I keep the kayak in the Oceanside Harbor, and wanted to venture further up and down the coast, with less apprehension. I’m 71 and usually solo, and the Bixpy gives me more confidence outside the harbor. I also have an 11i, which I use mostly in the harbor. It’s great fun in the harbor, but not as comfortable outside the harbor as the much heavier Oasis.

As soon as we some nicer weather, I’ll do some longer trips, but I think at the first power setting it will last longer than I will.


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PostPosted: Wed Nov 06, 2019 5:52 pm 
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Joined: Wed Aug 31, 2016 12:22 pm
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I just bought a Bixpy with the Mirage adapter, an adapter for my SUP and the Scuba battery. I got a nice deal at the FLL Boat Show last week.

I have an Oasis which I purchased for my wife and I. She passed away recently and I was thinking of getting a Revol 13 or the Compass for myself. It occurred to me that my Oasis with a Bixpy could work for me solo with some added benefits. Gregbenner, why do you sit in the front and not the back? Is the weight distribution better.

The benefit is saving a few thousand dollars on a new Hobie and I get to power my SUP and I am an avid diver so I have an underwater scooter. :D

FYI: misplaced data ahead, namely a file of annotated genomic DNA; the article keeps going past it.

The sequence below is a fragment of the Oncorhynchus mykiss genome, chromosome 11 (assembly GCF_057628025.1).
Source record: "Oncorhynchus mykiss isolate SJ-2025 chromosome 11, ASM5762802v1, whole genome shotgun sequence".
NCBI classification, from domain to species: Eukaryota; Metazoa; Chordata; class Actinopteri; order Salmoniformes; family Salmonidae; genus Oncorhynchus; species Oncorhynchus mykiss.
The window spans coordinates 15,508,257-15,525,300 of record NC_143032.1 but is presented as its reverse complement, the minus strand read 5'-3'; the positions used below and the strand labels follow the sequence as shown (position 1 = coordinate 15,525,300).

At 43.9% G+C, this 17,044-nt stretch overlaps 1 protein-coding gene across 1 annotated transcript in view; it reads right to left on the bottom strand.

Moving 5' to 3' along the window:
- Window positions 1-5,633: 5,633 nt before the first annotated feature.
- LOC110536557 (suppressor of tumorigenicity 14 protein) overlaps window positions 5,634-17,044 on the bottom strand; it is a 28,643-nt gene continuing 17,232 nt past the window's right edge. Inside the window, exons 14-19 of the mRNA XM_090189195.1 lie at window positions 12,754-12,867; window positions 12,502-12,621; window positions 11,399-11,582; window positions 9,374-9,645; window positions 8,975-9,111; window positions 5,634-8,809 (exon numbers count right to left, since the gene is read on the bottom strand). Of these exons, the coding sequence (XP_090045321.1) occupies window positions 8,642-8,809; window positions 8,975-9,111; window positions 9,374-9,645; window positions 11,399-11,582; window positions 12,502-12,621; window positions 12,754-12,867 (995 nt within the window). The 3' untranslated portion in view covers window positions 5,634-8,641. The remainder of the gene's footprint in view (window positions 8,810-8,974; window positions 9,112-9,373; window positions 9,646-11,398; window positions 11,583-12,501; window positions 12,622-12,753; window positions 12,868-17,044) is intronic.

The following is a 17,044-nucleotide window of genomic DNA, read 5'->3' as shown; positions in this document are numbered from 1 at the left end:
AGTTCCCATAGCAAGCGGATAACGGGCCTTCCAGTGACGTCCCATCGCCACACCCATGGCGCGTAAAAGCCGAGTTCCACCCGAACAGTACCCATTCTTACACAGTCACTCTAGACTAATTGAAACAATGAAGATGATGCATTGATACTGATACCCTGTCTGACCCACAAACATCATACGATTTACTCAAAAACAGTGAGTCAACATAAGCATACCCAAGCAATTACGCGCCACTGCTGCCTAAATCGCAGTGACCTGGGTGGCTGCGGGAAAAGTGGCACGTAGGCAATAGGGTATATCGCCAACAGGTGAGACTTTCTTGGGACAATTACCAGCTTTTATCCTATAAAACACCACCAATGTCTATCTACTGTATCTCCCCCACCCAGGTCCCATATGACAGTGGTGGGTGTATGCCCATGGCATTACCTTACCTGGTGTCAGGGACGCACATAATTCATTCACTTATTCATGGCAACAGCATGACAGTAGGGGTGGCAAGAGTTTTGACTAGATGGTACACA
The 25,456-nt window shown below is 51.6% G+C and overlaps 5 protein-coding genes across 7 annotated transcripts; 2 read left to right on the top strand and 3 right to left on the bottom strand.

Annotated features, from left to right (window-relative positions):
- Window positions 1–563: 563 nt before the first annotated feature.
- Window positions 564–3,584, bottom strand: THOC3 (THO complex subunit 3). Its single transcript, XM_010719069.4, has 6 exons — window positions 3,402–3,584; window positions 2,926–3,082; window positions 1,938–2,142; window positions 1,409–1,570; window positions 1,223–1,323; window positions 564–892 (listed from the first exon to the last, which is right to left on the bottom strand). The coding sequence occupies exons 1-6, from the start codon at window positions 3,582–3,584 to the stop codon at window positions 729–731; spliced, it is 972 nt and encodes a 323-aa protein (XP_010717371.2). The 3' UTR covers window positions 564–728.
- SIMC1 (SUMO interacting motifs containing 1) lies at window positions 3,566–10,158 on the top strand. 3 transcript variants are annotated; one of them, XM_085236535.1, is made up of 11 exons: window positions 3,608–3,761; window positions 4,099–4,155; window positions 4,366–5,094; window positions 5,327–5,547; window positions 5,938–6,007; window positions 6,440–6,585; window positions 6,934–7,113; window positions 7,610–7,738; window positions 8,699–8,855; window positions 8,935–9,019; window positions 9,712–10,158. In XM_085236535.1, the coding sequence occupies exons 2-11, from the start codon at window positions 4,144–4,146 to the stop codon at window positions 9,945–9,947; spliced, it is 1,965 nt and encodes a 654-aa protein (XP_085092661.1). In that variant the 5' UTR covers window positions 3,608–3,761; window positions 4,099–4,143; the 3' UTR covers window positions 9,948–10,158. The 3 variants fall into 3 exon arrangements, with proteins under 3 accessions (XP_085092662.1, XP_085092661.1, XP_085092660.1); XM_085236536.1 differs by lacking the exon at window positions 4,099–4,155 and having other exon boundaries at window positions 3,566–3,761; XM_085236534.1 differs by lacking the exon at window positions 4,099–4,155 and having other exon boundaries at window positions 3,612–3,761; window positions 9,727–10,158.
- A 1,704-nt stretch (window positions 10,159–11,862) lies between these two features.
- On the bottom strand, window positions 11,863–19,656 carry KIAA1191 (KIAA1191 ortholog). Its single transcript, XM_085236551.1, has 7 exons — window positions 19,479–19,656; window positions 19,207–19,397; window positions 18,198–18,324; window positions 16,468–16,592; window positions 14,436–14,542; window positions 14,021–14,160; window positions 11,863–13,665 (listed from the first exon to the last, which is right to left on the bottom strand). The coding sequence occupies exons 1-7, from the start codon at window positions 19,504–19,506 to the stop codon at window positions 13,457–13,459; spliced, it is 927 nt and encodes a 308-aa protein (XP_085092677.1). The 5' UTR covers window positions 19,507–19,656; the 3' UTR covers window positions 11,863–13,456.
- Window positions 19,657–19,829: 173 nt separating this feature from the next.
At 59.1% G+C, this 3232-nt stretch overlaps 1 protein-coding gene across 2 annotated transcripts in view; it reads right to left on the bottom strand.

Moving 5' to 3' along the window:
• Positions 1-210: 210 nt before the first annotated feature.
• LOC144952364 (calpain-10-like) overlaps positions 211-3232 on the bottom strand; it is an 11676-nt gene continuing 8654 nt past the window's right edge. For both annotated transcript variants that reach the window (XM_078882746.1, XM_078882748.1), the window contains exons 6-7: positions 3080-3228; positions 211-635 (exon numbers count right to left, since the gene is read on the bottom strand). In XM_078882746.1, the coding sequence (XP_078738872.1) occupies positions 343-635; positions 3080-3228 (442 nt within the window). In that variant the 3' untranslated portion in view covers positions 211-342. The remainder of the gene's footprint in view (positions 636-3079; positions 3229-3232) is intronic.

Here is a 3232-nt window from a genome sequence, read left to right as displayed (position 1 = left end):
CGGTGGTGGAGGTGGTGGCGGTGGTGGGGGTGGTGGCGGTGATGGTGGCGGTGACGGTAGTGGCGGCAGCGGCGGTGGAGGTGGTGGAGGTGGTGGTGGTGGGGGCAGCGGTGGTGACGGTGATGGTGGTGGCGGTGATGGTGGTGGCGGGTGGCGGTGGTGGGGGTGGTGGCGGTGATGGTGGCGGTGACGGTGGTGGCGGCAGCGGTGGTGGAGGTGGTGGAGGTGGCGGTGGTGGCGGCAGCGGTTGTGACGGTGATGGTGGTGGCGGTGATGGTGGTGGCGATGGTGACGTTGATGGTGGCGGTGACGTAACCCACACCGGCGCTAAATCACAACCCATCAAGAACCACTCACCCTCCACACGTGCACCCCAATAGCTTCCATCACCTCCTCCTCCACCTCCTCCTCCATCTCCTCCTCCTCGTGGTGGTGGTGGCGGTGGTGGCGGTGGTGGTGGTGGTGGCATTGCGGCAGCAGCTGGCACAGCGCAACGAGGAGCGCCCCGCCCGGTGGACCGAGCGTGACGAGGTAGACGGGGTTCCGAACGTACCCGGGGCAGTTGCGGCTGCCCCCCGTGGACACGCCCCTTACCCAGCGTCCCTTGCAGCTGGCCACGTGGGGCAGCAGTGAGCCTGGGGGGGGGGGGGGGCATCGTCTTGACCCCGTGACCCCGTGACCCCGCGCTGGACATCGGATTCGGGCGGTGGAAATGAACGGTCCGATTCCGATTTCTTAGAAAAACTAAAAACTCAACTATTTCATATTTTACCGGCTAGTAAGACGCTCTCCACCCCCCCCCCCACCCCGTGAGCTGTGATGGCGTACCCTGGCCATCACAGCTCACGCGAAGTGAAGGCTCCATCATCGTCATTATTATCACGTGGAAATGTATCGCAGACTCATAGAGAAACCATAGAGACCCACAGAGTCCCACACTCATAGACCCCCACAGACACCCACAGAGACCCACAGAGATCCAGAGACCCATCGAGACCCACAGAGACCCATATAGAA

Ken


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PostPosted: Wed Nov 06, 2019 6:06 pm 
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Ken, It is weight distribution. I keep about 40 pounds of ballast in the back, where rear seat would go. If I sit in the back, I need more than 40 lb ballast, and it doesn’t seem to handle as well. I do sit it the back when I use the sail however. The sail seems to offset the weight imbalance a little.


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PostPosted: Sat Nov 16, 2019 3:05 pm 
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Joined: Sat Jun 29, 2019 2:25 pm
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Howdy from Australia. I have a 2017 Revolution that I fitted a Bixpy to. I did this because of illness that has reduced my endurance so I mostly power up on the way home. I fitted it to the Bixpy supplied Hobie rudder but found that steering response was greatly reduced when not using the motor and this became a bit dangerous in a big offshore swell. I then downloaded the Bixpy universal rudder template and cut my existing large rudder to suit. This gave much more steerage but then tended to blowout in reverse or sharp turns. To solve this I attached a length of 60lb leader to the Bixpy and fed it up through the transducer hole. It ends in about 8 inches of shock cord that clips to the seat clip. Thus, the bixpy stays on permanently and the shock cord allows it to be folded up for transport. The cord remains under tension with the motor down. The battery is shock corded to the front hatch. No blowouts and extra steering effort OK. This has worked for 9 months now and the Bixpy has been fantastic. I have used small zip ties to lock on both the motor mounting clips which are prone to work loose. All connections have been well greased and I only undo the battery connection each trip. I troll for billfish mostly and the motor does not put them off. Whales get a fright when the motor switches on suddenly. I'd buy another in a flash if I had too.